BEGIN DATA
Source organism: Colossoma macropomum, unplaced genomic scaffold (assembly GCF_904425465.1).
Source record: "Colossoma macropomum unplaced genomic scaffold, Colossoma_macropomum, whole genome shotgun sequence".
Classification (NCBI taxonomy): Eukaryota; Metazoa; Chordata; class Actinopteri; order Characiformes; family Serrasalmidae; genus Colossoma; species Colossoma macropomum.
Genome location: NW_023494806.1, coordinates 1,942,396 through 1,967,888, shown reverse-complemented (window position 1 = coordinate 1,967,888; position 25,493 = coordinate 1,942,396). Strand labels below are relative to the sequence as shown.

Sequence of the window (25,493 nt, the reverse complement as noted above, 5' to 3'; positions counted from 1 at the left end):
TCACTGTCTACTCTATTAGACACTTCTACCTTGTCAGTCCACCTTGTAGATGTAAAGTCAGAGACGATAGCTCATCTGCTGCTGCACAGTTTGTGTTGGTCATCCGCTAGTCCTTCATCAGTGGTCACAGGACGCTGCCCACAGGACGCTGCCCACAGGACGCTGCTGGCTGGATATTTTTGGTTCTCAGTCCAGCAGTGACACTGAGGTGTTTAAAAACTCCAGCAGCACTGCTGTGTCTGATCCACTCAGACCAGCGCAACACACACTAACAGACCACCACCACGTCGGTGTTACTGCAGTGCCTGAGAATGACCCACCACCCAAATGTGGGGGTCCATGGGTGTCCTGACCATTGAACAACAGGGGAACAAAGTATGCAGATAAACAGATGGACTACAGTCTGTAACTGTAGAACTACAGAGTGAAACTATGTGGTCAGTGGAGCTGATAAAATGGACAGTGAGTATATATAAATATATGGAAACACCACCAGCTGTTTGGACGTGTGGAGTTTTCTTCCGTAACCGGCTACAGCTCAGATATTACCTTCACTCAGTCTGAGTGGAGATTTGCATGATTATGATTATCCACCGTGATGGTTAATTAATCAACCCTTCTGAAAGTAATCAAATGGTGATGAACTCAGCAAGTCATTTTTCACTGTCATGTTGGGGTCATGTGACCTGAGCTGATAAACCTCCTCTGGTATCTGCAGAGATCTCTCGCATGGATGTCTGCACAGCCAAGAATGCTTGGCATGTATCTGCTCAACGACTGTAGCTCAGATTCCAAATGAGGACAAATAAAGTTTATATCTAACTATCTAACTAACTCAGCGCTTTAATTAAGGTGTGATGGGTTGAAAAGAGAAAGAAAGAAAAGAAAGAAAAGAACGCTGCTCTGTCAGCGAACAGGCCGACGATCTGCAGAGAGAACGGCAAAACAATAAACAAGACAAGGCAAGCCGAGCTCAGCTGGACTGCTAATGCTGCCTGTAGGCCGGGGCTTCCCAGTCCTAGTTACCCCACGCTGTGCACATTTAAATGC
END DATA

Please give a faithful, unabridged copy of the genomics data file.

Source organism: Colossoma macropomum, unplaced genomic scaffold (assembly GCF_904425465.1).
Source record: "Colossoma macropomum unplaced genomic scaffold, Colossoma_macropomum, whole genome shotgun sequence".
Classification (NCBI taxonomy): Eukaryota; Metazoa; Chordata; class Actinopteri; order Characiformes; family Serrasalmidae; genus Colossoma; species Colossoma macropomum.
Genome location: NW_023494806.1, coordinates 1,942,396 through 1,967,888, shown reverse-complemented (window position 1 = coordinate 1,967,888; position 25,493 = coordinate 1,942,396). Strand labels below are relative to the sequence as shown.

Sequence of the window (25,493 nt, the reverse complement as noted above, 5' to 3'; positions counted from 1 at the left end):
TCACTGTCTACTCTATTAGACACTTCTACCTTGTCAGTCCACCTTGTAGATGTAAAGTCAGAGACGATAGCTCATCTGCTGCTGCACAGTTTGTGTTGGTCATCCGCTAGTCCTTCATCAGTGGTCACAGGACGCTGCCCACAGGACGCTGCCCACAGGACGCTGCTGGCTGGATATTTTTGGTTCTCAGTCCAGCAGTGACACTGAGGTGTTTAAAAACTCCAGCAGCACTGCTGTGTCTGATCCACTCAGACCAGCGCAACACACACTAACAGACCACCACCACGTCGGTGTTACTGCAGTGCCTGAGAATGACCCACCACCCAAATGTGGGGGTCCATGGGTGTCCTGACCATTGAACAACAGGGGAACAAAGTATGCAGATAAACAGATGGACTACAGTCTGTAACTGTAGAACTACAGAGTGAAACTATGTGGTCAGTGGAGCTGATAAAATGGACAGTGAGTATATATAAATATATGGAAACACCACCAGCTGTTTGGACGTGTGGAGTTTTCTTCCGTAACCGGCTACAGCTCAGATATTACCTTCACTCAGTCTGAGTGGAGATTTGCATGATTATGATTATCCACCGTGATGGTTAATTAATCAACCCTTCTGAAAGTAATCAAATGGTGATGAACTCAGCAAGTCATTTTTCACTGTCATGTTGGGGTCATGTGACCTGAGCTGATAAACCTCCTCTGGTATCTGCAGAGATCTCTCGCATGGATGTCTGCACAGCCAAGAATGCTTGGCATGTATCTGCTCAACGACTGTAGCTCAGATTCCAAATGAGGACAAATAAAGTTTATATCTAACTATCTAACTAACTCAGCGCTTTAATTAAGGTGTGATGGGTTGAAAAGAGAAAGAAAGAAAAGAAAGAAAAGAACGCTGCTCTGTCAGCGAACAGGCCGACGATCTGCAGAGAGAACGGCAAAACAATAAACAAGACAAGGCAAGCCGAGCTCAGCTGGACTGCTAATGCTGCCTGTAGGCCGGGGCTTCCCAGTCCTAGTTACCCCACGCTGTGCACATTTAAATGC